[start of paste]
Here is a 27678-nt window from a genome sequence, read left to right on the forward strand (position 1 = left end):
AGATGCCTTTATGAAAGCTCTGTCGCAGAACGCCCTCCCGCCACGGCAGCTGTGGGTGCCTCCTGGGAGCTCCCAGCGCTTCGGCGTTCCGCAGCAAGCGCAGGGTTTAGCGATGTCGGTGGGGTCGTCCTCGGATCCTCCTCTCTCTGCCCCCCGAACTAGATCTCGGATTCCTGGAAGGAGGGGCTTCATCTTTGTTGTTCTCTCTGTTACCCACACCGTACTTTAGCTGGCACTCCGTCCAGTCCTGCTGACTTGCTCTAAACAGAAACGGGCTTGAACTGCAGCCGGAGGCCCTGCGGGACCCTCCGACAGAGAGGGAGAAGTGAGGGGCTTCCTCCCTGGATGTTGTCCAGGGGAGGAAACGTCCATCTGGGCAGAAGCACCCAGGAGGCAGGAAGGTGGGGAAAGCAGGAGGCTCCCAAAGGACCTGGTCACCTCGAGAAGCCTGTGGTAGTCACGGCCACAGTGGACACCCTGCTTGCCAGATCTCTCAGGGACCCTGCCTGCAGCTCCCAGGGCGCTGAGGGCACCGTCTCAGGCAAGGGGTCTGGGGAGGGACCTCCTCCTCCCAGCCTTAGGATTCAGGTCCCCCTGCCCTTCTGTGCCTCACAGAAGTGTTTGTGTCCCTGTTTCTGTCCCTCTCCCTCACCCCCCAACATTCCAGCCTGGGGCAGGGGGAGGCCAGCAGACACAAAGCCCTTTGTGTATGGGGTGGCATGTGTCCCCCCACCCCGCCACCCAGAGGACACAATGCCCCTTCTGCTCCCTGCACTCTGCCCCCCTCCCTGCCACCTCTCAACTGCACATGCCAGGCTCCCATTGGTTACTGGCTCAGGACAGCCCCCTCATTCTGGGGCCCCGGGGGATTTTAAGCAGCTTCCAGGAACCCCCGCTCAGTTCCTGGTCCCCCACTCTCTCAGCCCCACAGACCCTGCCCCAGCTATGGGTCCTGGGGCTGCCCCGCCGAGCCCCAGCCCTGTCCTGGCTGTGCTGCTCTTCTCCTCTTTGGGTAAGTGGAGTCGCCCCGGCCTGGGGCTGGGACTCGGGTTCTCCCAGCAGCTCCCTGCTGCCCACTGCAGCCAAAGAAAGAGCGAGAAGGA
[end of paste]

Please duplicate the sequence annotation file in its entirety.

Here is a 27678-nt window from a genome sequence, read left to right on the forward strand (position 1 = left end):
AGATGCCTTTATGAAAGCTCTGTCGCAGAACGCCCTCCCGCCACGGCAGCTGTGGGTGCCTCCTGGGAGCTCCCAGCGCTTCGGCGTTCCGCAGCAAGCGCAGGGTTTAGCGATGTCGGTGGGGTCGTCCTCGGATCCTCCTCTCTCTGCCCCCCGAACTAGATCTCGGATTCCTGGAAGGAGGGGCTTCATCTTTGTTGTTCTCTCTGTTACCCACACCGTACTTTAGCTGGCACTCCGTCCAGTCCTGCTGACTTGCTCTAAACAGAAACGGGCTTGAACTGCAGCCGGAGGCCCTGCGGGACCCTCCGACAGAGAGGGAGAAGTGAGGGGCTTCCTCCCTGGATGTTGTCCAGGGGAGGAAACGTCCATCTGGGCAGAAGCACCCAGGAGGCAGGAAGGTGGGGAAAGCAGGAGGCTCCCAAAGGACCTGGTCACCTCGAGAAGCCTGTGGTAGTCACGGCCACAGTGGACACCCTGCTTGCCAGATCTCTCAGGGACCCTGCCTGCAGCTCCCAGGGCGCTGAGGGCACCGTCTCAGGCAAGGGGTCTGGGGAGGGACCTCCTCCTCCCAGCCTTAGGATTCAGGTCCCCCTGCCCTTCTGTGCCTCACAGAAGTGTTTGTGTCCCTGTTTCTGTCCCTCTCCCTCACCCCCCAACATTCCAGCCTGGGGCAGGGGGAGGCCAGCAGACACAAAGCCCTTTGTGTATGGGGTGGCATGTGTCCCCCCACCCCGCCACCCAGAGGACACAATGCCCCTTCTGCTCCCTGCACTCTGCCCCCCTCCCTGCCACCTCTCAACTGCACATGCCAGGCTCCCATTGGTTACTGGCTCAGGACAGCCCCCTCATTCTGGGGCCCCGGGGGATTTTAAGCAGCTTCCAGGAACCCCCGCTCAGTTCCTGGTCCCCCACTCTCTCAGCCCCACAGACCCTGCCCCAGCTATGGGTCCTGGGGCTGCCCCGCCGAGCCCCAGCCCTGTCCTGGCTGTGCTGCTCTTCTCCTCTTTGGGTAAGTGGAGTCGCCCCGGCCTGGGGCTGGGACTCGGGTTCTCCCAGCAGCTCCCTGCTGCCCACTGCAGCCAAAGAAAGAGCGAGAAGGA